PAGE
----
Tuesday, March 07, 2006

Swimming To Cambodia

I think the thing I’m going to take with me when I leave This Island Earth will be my perfect moment; the memory of a strange out-of-the-blue time where for just a flash I felt comfortable and at peace with my place in the universe. Nothing was worrisome and everything was calm and right. The perfect moment is elusive. Most people only get one in their life. You’re lucky if you see five in eight decades. You can’t buy them and you can’t drink or drug your way into one. They’re not merely moments of happiness, it’s more profound then that. It’s the feeling of sublime perfection; a feeling of life is as it should be.

I’ve come close to it a few times lately but the last one I really remember was when I lived in Charlestown. I was living on a sailboat slipped at Pier Six in the Navy Yard. I was coming home on the Harbor Shuttle. It must have been thirteen years ago on an unusually warm night in December. Rain controlled most of the day and was still misting in that strange New England way of raining without actually getting you wet. The cabin was full of commuters in suits and power skirts trying to avoid a visit to the dry cleaner for one more box on the calender. The deck chairs were surprisingly dry so I sat out alone, slumped back, watching the city lights wash by. Every thing had that beer-commercial-at-night look, the look of unlimited possibilities. I was overwhelmed with a feeling of tranquility.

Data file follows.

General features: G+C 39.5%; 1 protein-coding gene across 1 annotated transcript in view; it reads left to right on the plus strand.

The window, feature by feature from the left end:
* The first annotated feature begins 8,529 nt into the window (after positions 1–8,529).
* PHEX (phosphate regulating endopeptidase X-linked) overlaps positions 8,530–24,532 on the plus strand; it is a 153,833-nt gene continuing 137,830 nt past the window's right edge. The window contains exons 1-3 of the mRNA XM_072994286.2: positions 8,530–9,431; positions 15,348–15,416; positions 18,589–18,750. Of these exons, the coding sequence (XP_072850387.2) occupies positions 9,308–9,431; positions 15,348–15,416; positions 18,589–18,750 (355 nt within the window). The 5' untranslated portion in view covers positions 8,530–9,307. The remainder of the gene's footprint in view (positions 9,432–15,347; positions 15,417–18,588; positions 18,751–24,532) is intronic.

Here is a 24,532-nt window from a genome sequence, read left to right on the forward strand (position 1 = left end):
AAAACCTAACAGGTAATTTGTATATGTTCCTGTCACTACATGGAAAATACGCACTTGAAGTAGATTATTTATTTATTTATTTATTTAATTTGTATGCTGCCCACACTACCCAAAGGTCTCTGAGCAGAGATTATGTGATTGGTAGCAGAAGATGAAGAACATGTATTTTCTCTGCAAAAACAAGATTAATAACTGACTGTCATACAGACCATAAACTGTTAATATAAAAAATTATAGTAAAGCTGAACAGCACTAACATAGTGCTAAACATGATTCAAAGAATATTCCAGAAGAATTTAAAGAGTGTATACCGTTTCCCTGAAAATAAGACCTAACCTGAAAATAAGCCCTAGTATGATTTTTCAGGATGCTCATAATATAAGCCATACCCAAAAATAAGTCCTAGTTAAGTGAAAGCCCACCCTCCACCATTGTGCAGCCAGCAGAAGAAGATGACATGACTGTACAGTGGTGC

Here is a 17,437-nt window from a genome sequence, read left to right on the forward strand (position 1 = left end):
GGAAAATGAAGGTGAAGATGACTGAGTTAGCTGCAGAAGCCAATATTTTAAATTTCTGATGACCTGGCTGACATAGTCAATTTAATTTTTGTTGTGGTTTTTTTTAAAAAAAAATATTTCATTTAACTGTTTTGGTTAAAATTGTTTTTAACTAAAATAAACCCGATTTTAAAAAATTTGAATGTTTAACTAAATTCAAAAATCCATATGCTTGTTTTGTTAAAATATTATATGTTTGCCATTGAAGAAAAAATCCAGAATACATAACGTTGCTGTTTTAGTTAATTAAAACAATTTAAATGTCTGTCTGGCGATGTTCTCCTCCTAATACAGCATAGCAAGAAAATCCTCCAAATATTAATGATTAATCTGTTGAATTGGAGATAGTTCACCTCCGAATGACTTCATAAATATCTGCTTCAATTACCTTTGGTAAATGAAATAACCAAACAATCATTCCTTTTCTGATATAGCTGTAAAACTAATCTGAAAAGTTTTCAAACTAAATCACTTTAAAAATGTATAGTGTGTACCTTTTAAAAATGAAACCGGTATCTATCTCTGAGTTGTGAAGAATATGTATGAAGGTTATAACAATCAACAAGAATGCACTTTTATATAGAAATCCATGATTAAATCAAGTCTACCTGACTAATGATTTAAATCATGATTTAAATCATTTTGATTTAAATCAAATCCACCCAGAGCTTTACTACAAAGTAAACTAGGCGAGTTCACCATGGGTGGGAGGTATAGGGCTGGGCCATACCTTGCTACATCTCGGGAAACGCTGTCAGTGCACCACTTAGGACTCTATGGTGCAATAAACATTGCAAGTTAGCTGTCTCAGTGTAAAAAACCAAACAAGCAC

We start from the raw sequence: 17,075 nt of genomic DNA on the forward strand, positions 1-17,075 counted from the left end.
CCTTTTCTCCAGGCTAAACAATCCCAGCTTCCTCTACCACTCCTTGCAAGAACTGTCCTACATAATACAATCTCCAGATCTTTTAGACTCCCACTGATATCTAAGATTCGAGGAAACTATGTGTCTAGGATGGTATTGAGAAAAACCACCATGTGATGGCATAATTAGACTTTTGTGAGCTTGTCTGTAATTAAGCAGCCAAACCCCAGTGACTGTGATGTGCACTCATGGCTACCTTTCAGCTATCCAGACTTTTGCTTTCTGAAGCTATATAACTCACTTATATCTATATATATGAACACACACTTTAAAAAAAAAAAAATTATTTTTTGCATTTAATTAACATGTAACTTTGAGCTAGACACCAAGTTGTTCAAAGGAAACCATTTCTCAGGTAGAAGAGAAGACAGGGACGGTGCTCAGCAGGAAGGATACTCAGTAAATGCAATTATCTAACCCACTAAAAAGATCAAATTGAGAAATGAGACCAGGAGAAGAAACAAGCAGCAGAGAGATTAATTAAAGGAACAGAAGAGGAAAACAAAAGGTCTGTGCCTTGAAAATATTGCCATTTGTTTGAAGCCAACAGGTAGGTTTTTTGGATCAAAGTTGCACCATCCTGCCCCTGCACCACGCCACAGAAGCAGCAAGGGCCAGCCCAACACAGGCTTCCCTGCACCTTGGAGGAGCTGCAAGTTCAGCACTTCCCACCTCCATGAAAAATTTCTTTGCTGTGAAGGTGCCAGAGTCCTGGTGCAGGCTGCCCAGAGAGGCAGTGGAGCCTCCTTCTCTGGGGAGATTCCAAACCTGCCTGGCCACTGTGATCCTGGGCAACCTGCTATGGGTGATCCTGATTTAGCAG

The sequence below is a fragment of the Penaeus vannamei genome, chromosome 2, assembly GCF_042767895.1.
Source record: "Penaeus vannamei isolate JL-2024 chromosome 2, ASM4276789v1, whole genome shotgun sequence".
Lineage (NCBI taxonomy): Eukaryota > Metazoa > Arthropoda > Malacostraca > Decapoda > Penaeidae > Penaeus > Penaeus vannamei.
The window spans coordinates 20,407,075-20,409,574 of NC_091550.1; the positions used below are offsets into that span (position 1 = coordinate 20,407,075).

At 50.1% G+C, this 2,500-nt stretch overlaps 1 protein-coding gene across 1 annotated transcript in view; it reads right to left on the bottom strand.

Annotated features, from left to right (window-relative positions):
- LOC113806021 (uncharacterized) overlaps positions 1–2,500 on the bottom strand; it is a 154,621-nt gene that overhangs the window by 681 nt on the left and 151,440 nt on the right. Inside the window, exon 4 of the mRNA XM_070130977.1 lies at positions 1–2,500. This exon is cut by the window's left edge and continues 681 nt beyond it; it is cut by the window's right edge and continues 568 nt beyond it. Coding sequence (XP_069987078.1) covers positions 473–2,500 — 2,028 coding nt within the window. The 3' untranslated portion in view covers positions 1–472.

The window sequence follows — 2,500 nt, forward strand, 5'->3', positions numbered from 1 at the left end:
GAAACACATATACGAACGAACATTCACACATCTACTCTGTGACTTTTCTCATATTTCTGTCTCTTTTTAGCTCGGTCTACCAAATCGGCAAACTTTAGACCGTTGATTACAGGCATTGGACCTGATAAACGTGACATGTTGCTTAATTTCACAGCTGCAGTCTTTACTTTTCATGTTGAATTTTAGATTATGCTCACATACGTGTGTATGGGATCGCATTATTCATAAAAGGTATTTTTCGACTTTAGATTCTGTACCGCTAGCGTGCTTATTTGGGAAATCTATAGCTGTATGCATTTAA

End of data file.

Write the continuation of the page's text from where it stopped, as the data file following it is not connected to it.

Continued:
I mention all this because I’ve been thinking a lot about life lately. It’s not so much that this instance was a turning point or some great moment of definition. I just can’t escape the feeling that everything in my life had lead up to that moment and everything since has lead me away. Of course that’s pretty much the very nature of time. You could pick any point on a line; call it zero and project a ray into the past, another toward the future. This works out nicely if you think of time as a line. I’ve always wondered how much more marvelous the universe could be if we measured time with spherical polar co-ordinates.

Don’t think this introspection is a sign of some unhealthy emotional pathology. I’m happy in ways I never was as a single young man. Lisa brings me joy. I don’t make a living ripping people off, and for the most part I try not to spread misery wherever I go. Barney purrs when I pick him up (sometimes). Still I can’t help wonder what it was about that one moment that made it so perfect and why it sticks in my mind so profoundly.


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